Hand-built from mud and low-fired to harden, earthenware vessels were produced throughout the Americas for thousands of years before the arrival of Europeans. Earthenware covered with a hard, shiny glaze made from lead and tin had been invented in the Middle East. The technique (known as majolica), along with the potter’s wheel, was introduced to Spain by Muslims in the 900s. In turn, Spanish ceramic artists introduced glazes and the potter’s wheel to the Americas in the 1500s.
The colonial towns of Puebla (Mexico) and Lima (Peru) became centers of majolica production. They created distinctive styles that often incorporated a mixture of motifs taken from earlier Islamic, Spanish, and ancient native models as well as from imported Chinese porcelains.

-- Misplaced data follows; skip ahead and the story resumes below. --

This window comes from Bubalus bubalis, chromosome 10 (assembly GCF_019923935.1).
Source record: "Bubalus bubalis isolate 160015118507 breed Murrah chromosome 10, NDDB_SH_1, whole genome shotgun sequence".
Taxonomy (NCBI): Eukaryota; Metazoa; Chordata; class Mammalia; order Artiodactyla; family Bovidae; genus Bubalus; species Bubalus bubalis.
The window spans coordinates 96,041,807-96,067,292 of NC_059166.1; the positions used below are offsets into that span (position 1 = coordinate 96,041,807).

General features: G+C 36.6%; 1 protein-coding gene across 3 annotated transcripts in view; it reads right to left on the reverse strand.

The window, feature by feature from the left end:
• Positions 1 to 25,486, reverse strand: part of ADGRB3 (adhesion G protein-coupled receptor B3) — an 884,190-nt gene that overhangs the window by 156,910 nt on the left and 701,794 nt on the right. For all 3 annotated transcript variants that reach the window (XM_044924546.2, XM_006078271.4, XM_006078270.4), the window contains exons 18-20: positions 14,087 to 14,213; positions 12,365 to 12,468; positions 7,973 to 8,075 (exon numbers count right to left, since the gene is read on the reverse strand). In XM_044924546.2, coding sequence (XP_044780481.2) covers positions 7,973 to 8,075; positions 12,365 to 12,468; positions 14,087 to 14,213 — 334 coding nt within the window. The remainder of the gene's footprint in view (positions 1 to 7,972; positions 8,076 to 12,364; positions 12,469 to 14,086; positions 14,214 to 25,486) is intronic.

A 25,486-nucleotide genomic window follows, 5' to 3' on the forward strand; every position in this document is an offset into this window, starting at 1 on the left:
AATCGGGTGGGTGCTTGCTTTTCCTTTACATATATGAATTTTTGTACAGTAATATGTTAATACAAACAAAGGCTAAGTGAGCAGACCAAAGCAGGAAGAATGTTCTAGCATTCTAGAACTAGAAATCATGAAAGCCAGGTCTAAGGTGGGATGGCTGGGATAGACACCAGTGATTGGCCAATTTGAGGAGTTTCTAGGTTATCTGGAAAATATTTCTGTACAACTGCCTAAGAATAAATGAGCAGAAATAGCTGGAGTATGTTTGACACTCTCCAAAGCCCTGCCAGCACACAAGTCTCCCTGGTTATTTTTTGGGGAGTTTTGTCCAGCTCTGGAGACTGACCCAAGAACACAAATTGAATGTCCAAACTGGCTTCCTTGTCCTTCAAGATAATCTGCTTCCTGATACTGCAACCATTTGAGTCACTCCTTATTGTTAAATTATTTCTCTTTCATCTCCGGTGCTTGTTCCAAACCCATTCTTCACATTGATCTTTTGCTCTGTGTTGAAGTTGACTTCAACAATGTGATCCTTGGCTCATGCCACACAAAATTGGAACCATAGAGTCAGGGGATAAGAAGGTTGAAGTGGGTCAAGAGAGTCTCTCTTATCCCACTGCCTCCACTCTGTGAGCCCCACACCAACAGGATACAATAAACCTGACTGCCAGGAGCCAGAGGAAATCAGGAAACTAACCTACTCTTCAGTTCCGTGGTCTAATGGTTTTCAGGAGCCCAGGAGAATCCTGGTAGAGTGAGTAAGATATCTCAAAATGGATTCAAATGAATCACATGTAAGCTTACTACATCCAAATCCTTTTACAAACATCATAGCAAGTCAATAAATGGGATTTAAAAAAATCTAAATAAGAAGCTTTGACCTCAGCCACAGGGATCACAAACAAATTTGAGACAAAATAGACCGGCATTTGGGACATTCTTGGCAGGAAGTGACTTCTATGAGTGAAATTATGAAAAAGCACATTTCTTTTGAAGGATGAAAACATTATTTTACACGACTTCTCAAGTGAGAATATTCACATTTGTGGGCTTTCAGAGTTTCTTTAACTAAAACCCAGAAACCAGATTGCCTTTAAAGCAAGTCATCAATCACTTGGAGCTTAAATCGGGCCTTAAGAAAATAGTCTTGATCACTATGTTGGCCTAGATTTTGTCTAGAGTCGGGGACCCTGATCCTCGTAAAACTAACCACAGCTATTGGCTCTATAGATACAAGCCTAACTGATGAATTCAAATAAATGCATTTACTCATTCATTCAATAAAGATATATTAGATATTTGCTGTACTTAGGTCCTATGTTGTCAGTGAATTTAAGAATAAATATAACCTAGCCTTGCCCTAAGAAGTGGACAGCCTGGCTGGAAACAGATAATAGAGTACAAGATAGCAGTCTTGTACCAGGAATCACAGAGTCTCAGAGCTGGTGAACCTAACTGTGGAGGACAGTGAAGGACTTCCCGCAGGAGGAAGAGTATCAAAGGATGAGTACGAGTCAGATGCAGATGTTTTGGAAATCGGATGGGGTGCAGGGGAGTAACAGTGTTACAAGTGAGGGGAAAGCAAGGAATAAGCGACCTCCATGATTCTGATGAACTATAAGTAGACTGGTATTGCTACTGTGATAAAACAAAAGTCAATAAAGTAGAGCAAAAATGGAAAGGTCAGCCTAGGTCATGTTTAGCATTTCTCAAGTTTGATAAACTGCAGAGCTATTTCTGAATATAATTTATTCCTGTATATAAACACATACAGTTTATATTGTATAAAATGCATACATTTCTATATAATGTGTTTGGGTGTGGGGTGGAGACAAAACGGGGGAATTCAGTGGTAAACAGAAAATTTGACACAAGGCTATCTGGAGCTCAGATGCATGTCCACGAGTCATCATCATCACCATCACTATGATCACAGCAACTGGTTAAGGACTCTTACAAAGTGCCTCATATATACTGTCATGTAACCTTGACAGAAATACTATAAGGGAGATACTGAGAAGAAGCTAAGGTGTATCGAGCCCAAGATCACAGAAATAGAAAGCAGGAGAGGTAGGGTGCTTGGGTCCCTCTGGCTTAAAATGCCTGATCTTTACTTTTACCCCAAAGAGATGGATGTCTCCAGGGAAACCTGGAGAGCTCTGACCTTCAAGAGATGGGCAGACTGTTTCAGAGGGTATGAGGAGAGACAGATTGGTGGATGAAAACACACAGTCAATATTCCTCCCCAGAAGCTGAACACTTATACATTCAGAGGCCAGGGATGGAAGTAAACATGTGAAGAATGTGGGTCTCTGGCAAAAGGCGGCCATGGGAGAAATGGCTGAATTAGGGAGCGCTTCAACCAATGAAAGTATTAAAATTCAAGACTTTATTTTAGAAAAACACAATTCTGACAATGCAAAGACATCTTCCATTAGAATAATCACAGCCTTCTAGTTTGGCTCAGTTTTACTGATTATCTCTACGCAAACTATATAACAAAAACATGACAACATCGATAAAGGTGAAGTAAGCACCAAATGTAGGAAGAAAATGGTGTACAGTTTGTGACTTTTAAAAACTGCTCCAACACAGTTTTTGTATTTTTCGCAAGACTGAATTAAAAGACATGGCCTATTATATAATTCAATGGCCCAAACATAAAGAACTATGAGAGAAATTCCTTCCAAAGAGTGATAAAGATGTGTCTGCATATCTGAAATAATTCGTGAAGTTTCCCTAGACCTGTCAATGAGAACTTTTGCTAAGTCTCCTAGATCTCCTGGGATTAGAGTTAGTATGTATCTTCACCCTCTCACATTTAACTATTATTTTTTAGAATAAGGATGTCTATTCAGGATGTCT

This large majolica basin reveals the distinctive mixture of motifs typical of ceramics made in Mexico during the colonial era (1521–1821). The crowded, delightfully illogical use of space derives from earlier Islamic and ancient Mexican models. The dotted human and animal forms were introduced by Muslims to Spain. The blue-and-white color scheme and the divided panels around the rim are borrowed from Chinese ceramics like the plate seen here.
-- Donna Pierce, 2015
- Cambios exhibit, Santa Barbara Museum of Art, 1992